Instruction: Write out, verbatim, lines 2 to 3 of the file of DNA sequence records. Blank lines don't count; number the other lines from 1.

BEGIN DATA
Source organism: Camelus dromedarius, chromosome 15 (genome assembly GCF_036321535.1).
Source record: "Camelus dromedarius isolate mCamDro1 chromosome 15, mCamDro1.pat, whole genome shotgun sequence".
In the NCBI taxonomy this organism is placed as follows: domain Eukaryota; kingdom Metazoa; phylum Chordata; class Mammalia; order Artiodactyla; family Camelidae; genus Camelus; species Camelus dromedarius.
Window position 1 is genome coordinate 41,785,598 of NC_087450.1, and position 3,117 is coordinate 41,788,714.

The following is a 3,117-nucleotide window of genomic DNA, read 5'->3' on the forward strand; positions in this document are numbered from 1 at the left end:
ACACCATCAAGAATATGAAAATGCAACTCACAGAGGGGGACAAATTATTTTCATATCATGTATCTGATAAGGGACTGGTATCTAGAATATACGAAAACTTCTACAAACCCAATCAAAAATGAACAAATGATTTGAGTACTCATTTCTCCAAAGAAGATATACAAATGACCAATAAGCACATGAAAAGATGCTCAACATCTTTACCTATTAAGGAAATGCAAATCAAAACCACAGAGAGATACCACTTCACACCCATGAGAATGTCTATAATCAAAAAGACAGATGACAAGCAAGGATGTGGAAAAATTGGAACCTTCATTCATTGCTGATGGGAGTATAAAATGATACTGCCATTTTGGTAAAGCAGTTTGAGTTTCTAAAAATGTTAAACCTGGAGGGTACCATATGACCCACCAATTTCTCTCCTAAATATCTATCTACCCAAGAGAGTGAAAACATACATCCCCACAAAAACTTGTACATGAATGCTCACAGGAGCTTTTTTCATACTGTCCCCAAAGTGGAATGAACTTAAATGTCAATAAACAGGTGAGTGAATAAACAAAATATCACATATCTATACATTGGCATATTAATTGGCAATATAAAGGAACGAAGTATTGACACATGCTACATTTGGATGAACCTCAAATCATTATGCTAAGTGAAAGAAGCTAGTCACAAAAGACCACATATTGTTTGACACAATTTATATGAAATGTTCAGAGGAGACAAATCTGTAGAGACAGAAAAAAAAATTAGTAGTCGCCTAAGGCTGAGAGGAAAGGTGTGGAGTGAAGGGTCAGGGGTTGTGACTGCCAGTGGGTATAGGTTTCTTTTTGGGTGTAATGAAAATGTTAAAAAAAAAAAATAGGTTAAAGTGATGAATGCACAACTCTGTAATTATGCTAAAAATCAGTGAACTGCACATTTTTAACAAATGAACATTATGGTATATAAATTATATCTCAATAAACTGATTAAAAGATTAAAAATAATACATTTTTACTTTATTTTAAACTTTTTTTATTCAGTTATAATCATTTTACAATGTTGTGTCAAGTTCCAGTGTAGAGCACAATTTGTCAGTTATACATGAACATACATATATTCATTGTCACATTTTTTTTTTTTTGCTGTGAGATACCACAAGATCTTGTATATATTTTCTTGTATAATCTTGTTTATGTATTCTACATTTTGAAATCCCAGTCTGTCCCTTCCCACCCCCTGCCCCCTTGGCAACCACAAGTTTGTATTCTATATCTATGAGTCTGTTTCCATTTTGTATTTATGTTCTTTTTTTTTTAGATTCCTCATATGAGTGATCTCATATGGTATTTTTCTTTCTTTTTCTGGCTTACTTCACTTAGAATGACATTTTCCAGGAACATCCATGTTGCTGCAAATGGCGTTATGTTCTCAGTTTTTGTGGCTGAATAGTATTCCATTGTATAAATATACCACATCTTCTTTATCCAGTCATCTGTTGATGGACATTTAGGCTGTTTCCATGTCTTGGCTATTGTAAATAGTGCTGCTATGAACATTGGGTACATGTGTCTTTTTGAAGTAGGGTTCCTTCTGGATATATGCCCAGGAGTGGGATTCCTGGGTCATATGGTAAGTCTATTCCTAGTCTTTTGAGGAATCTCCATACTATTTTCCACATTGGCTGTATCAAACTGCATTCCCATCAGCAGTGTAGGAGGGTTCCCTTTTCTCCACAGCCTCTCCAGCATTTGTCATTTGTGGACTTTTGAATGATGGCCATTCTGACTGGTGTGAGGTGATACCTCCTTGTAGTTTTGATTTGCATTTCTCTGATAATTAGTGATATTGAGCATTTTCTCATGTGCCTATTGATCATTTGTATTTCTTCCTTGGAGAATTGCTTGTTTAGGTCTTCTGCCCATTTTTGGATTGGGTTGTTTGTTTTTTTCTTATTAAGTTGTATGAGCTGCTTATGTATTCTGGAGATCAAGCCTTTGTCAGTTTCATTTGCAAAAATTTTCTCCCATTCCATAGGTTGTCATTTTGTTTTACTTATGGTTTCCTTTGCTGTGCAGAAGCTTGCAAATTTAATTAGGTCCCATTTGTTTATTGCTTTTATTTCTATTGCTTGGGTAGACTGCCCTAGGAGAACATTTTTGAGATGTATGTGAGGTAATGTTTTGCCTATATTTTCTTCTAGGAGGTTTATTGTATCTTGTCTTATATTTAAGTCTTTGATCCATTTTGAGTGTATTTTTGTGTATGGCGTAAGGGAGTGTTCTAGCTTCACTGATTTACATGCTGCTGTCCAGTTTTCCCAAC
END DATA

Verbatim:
Source record: "Camelus dromedarius isolate mCamDro1 chromosome 15, mCamDro1.pat, whole genome shotgun sequence".
In the NCBI taxonomy this organism is placed as follows: domain Eukaryota; kingdom Metazoa; phylum Chordata; class Mammalia; order Artiodactyla; family Camelidae; genus Camelus; species Camelus dromedarius.